Think beyond securing the edge of the enterprise. It’s time to secure the “edge of the Cloud” Arrow to Content

July 9, 2012 | 2 Comments

By Ed King, VP Product Marketing, Vordel

 

Everyone is familiar with the notion of securing the edge of the enterprise.  With the growing adoption of cloud technologies, IT must now also think about securing the “edge of the Cloud”.  The edge of the Cloud is the perimeter around any Cloud environment where it touches the open Internet.  In this post we examine just what security at the edge of the Cloud means and how enterprises can achieve a Cloud security strategy that is consistent with their existing on-premise strategy. How an enterprise chooses to secure the edge of the Cloud has a direct impact on what Cloud strategy it adopts. The various flavors of  SaaS, IaaS, PaaS, private, public and hybrid Cloud solutions all have individual security requirements that we will examine.

 

Edge of the enterprise security includes what gets deployed in the demilitarized zone (DMZ) and beyond, and can be divided into the three following areas of network, application and data security.

 

  • Network security focuses on keeping the bad guys out and securing communication channels.  Technologies include network firewalls, intrusion prevention and detection systems (IDS/IPS) and virtual private networks (VPN).
  • Application security is about giving good guys access to approved resources under the right context, by securing application access points. Technologies include web application firewalls (WAF), application/XML/SOA gateways and identity management.
  • Data security is about maintaining the data on the inside, as well as securing any data going out. Technologies include leakage prevention (DLP), encryption and tokenization.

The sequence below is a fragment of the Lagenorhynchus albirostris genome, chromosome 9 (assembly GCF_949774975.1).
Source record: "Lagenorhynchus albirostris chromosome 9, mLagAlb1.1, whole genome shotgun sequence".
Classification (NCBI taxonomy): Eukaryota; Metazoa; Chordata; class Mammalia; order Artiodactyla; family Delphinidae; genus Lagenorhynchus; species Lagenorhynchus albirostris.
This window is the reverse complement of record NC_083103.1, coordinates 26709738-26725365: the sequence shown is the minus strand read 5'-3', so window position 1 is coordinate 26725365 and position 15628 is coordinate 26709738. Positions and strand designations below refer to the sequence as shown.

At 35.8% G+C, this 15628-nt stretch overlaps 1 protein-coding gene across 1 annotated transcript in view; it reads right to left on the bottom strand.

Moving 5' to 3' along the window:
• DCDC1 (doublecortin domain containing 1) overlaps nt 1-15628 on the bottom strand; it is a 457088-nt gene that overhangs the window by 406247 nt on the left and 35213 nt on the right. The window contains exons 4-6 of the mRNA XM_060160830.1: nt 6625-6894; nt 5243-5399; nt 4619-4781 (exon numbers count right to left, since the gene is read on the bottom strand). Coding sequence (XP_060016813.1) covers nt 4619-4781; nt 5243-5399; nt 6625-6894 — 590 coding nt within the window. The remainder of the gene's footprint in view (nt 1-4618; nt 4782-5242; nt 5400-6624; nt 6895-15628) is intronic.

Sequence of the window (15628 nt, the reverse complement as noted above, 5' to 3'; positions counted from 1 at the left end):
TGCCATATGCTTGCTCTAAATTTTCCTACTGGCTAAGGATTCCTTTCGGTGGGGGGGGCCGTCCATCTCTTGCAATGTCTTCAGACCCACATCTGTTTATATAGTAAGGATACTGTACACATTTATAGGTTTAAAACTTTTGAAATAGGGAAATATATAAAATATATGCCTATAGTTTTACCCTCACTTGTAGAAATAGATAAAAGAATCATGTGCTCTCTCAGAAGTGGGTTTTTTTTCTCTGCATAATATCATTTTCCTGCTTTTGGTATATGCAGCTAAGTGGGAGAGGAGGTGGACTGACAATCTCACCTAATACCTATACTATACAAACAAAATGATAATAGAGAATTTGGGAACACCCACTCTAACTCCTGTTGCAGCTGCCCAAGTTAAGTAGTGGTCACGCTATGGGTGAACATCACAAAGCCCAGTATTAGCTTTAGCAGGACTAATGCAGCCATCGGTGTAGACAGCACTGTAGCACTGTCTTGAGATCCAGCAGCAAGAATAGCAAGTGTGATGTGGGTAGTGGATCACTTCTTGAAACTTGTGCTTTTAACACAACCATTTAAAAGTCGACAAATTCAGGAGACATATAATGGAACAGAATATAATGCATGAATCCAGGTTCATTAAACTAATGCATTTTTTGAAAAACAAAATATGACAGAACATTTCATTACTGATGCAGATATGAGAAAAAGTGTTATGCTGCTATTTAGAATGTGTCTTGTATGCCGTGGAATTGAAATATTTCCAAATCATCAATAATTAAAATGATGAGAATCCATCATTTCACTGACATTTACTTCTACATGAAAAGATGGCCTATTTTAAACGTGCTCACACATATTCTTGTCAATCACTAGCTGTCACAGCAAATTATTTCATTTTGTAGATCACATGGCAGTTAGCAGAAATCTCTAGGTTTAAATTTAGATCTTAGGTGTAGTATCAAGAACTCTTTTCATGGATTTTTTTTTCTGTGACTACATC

So how does edge-of-the-enterprise security apply to the edge of the Cloud? With public and hybrid Clouds there is at least one third-party company involved, so who owns what aspects of security needs to be clearly defined.  By default, an enterprise should assume it has the ultimate responsibility for securing the Cloud services it uses, including security at the edge of the Cloud, despite whatever reassurances the Cloud provider might offer.  The enterprise needs to define a security strategy for Cloud usage and delegate to Cloud service providers what they can provide and manage.

 

Security for the edge of the Cloud differs by the type of Cloud based services.

 

Software-As-A-Service (SaaS) Security

A SaaS vendor owns its application delivery infrastructure, which makes things simple but limiting for enterprises looking to secure SaaS.  Enterprises have no say in how security is implemented and have to trust the SaaS vendor’s documented security policies and SAS-70 certification. In an earlierCSAblog we discussed how enterprises can adopt a “don’t-trust” model when dealing with Cloud based services.

 

While network security and data security are take-it-or-leave-it, some SaaS vendors offer a few application security options.  Multi-factor authentication is a popular option, especially with software tokens such as Verisign ID Protection (VIP).  Many SaaS vendors also provide SAML (Security Assertion Mark-up Language) based integration so enterprise users can single sign-on from on-premise identity management platforms such as CA SiteMinder, IBM Tivoli Access Manager, or Oracle Access Manager.  OAuth based federation is also quickly catching on for enterprise use.  This in-deptharticle on SSO to Cloud based services provides extra reading.